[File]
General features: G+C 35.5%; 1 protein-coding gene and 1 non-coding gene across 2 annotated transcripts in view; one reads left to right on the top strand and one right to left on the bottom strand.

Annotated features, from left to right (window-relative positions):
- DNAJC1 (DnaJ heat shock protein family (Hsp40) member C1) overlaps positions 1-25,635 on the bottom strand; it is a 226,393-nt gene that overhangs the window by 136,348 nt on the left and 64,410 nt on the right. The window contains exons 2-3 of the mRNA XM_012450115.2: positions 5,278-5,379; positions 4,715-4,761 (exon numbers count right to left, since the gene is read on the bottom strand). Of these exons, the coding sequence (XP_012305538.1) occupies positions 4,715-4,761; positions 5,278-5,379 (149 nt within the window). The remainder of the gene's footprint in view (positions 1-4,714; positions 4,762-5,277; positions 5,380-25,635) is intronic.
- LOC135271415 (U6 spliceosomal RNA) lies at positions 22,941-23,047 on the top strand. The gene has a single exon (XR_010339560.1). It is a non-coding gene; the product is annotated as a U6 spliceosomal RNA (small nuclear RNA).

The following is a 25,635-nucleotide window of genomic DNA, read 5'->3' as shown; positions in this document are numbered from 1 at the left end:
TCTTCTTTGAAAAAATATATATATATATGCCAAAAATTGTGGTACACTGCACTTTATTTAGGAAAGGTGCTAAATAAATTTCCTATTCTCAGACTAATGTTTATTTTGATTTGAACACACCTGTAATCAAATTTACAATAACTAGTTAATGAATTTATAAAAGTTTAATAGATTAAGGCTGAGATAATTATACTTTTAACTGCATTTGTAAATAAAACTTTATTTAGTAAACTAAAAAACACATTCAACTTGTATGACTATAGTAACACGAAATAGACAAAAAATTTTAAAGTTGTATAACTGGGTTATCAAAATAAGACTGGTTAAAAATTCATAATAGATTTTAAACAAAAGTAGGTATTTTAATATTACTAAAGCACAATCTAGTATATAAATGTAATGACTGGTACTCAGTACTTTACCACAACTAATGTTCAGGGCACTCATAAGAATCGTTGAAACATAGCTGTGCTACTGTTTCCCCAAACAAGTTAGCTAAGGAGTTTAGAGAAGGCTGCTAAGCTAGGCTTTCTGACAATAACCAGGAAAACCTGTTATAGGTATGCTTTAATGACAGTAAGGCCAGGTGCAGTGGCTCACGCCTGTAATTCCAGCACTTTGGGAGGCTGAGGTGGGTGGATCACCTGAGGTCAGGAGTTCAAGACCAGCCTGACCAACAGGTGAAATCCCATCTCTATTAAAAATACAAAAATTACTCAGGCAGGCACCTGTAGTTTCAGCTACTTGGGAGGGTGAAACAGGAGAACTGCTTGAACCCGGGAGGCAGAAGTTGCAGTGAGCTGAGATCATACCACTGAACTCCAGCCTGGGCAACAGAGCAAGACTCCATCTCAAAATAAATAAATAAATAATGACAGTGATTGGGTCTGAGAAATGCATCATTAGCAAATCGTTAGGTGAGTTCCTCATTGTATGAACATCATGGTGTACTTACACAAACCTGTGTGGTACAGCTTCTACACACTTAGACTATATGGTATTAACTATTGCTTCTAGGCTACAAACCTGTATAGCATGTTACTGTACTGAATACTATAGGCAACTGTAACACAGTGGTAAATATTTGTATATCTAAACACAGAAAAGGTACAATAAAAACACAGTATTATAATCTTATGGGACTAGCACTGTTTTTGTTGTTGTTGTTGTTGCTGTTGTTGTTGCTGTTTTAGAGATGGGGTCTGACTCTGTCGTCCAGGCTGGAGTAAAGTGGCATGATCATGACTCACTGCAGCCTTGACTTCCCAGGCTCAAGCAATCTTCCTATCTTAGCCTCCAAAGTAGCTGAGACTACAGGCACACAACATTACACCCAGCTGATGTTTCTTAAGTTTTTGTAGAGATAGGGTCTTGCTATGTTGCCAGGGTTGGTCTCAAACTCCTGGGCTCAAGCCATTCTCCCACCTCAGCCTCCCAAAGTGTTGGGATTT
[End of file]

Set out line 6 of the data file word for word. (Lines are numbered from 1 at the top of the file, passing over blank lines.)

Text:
TCTTCTTTGAAAAAATATATATATATATGCCAAAAATTGTGGTACACTGCACTTTATTTAGGAAAGGTGCTAAATAAATTTCCTATTCTCAGACTAATGTTTATTTTGATTTGAACACACCTGTAATCAAATTTACAATAACTAGTTAATGAATTTATAAAAGTTTAATAGATTAAGGCTGAGATAATTATACTTTTAACTGCATTTGTAAATAAAACTTTATTTAGTAAACTAAAAAACACATTCAACTTGTATGACTATAGTAACACGAAATAGACAAAAAATTTTAAAGTTGTATAACTGGGTTATCAAAATAAGACTGGTTAAAAATTCATAATAGATTTTAAACAAAAGTAGGTATTTTAATATTACTAAAGCACAATCTAGTATATAAATGTAATGACTGGTACTCAGTACTTTACCACAACTAATGTTCAGGGCACTCATAAGAATCGTTGAAACATAGCTGTGCTACTGTTTCCCCAAACAAGTTAGCTAAGGAGTTTAGAGAAGGCTGCTAAGCTAGGCTTTCTGACAATAACCAGGAAAACCTGTTATAGGTATGCTTTAATGACAGTAAGGCCAGGTGCAGTGGCTCACGCCTGTAATTCCAGCACTTTGGGAGGCTGAGGTGGGTGGATCACCTGAGGTCAGGAGTTCAAGACCAGCCTGACCAACAGGTGAAATCCCATCTCTATTAAAAATACAAAAATTACTCAGGCAGGCACCTGTAGTTTCAGCTACTTGGGAGGGTGAAACAGGAGAACTGCTTGAACCCGGGAGGCAGAAGTTGCAGTGAGCTGAGATCATACCACTGAACTCCAGCCTGGGCAACAGAGCAAGACTCCATCTCAAAATAAATAAATAAATAATGACAGTGATTGGGTCTGAGAAATGCATCATTAGCAAATCGTTAGGTGAGTTCCTCATTGTATGAACATCATGGTGTACTTACACAAACCTGTGTGGTACAGCTTCTACACACTTAGACTATATGGTATTAACTATTGCTTCTAGGCTACAAACCTGTATAGCATGTTACTGTACTGAATACTATAGGCAACTGTAACACAGTGGTAAATATTTGTATATCTAAACACAGAAAAGGTACAATAAAAACACAGTATTATAATCTTATGGGACTAGCACTGTTTTTGTTGTTGTTGTTGTTGCTGTTGTTGTTGCTGTTTTAGAGATGGGGTCTGACTCTGTCGTCCAGGCTGGAGTAAAGTGGCATGATCATGACTCACTGCAGCCTTGACTTCCCAGGCTCAAGCAATCTTCCTATCTTAGCCTCCAAAGTAGCTGAGACTACAGGCACACAACATTACACCCAGCTGATGTTTCTTAAGTTTTTGTAGAGATAGGGTCTTGCTATGTTGCCAGGGTTGGTCTCAAACTCCTGGGCTCAAGCCATTCTCCCACCTCAGCCTCCCAAAGTGTTGGGATTT